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For our July talk, we were very fortunate to have Professor Ann Sumner talking to us about the history of tennis in art, following the publication of a book, or to give the full title:
International Tennis Art – Swindon’s Vicente do Rêgo Monteiro Tennis  of 1928 in context
This was the basis of the talk: 
‘ Professor Ann Sumner will highlight the painting Tennis of 1928 by Vicente do Rego Monteiro (1899 — 1970), held in the collection of Swindon Art Gallery.  He was a Brazilian painter, sculptor, and poet, who trained in Paris at the Académie Julian, returning to Brazil in 1917 and being linked to the Brizillian Modernist movement in the 1920s. Ann will discuss his famous tennis painting in the context of artists who have been drawn to depict the game of tennis from the 1870s onwards, beginning with  British artists such as John Lavery through to Laura Knight and Eric Ravilious, before exploring European depictions of tennis particularly by French, Italian, Spanish and German artists and then considering American and South American examples of the genre. These paintings illustrate the wide ranging developments of the sport,  and the challenges artists faced in capturing the grace and movement of the game on canvas and in sculptures.   The talk is planned to mark the publication of Routledge’s Handbook of Tennis which considers the culture and politics of this popular sport invented in Britain, which  quickly became popular internationally.  The Swindon painting was selected to be on the cover of this new book.  If you are a tennis fan or not,  this fascinating survey of paintings inspired by tennis which contextualises the Swindon painting will include discussion of the different approach to tennis art across the world, and a wealth of attractive works by artists from the end of the 19th century through to  the 1920s and 30s and up to the present day’.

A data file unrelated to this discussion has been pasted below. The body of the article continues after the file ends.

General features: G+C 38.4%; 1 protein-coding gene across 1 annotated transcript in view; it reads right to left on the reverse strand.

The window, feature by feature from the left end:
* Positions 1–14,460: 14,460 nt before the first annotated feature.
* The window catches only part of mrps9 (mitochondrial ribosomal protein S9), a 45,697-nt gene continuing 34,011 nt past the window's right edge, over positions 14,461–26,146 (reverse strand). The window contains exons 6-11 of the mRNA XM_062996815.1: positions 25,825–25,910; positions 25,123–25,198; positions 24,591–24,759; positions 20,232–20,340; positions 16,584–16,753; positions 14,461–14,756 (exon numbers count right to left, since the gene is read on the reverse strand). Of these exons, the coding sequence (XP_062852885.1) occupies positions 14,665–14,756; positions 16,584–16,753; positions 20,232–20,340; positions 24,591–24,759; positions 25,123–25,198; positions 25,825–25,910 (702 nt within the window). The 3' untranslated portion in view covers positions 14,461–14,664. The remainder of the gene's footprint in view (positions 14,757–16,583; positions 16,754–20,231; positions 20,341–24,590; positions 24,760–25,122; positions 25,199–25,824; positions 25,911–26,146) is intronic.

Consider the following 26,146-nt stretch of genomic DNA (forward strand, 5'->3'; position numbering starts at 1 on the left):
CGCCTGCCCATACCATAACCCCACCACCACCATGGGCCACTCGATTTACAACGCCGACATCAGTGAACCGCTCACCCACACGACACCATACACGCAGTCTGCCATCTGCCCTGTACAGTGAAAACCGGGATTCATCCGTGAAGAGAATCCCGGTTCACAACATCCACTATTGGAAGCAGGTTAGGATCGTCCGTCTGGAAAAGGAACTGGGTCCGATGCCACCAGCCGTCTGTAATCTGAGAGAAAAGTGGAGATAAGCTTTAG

Looking up Ann just now on Google, I found a myriad of entries for her, including this Wikipedia one. We were very fortunate to have secured Ann for our programme of talks, and did so because having contributed two chapters to the book, and edited it, Ann asked if she could use Vicente do Rego Monteiro’s image on the front:

Curator Sophie Cummings agreed it could be used, it looks fantastic and perfect for the book. Details of the book can be found here.
We’d booked the talk in February little knowing that Thursday 25 July would be the hottest day of the year, breaking records in Cambridge for the highest temperature ever recorded at 38.5 degrees Centigrade. Not a good day for traveling from Yorkshire as Ann did, or for encouraging people to come into the gallery. However we had a wonderful introduction given by Dr Carol Osbourne, assistant editor, and a thought provoking talk. Even something as apparently simple as why do tennis players wear white? Apparently in the latter half of the 19th century, players wore white because it was considered a genteel game, and women would be seen to sweat if they wore anything but white.

Throughout the talk, Ann, seen above, traced tennis through art up to the present day, and afterwards took a number of questions, including one about that very successful photograph of The Tennis Girl, which also has its own Wikipedia page. Afterwards we all had a much better look at Vicente’s tennis players and conversations carried on.

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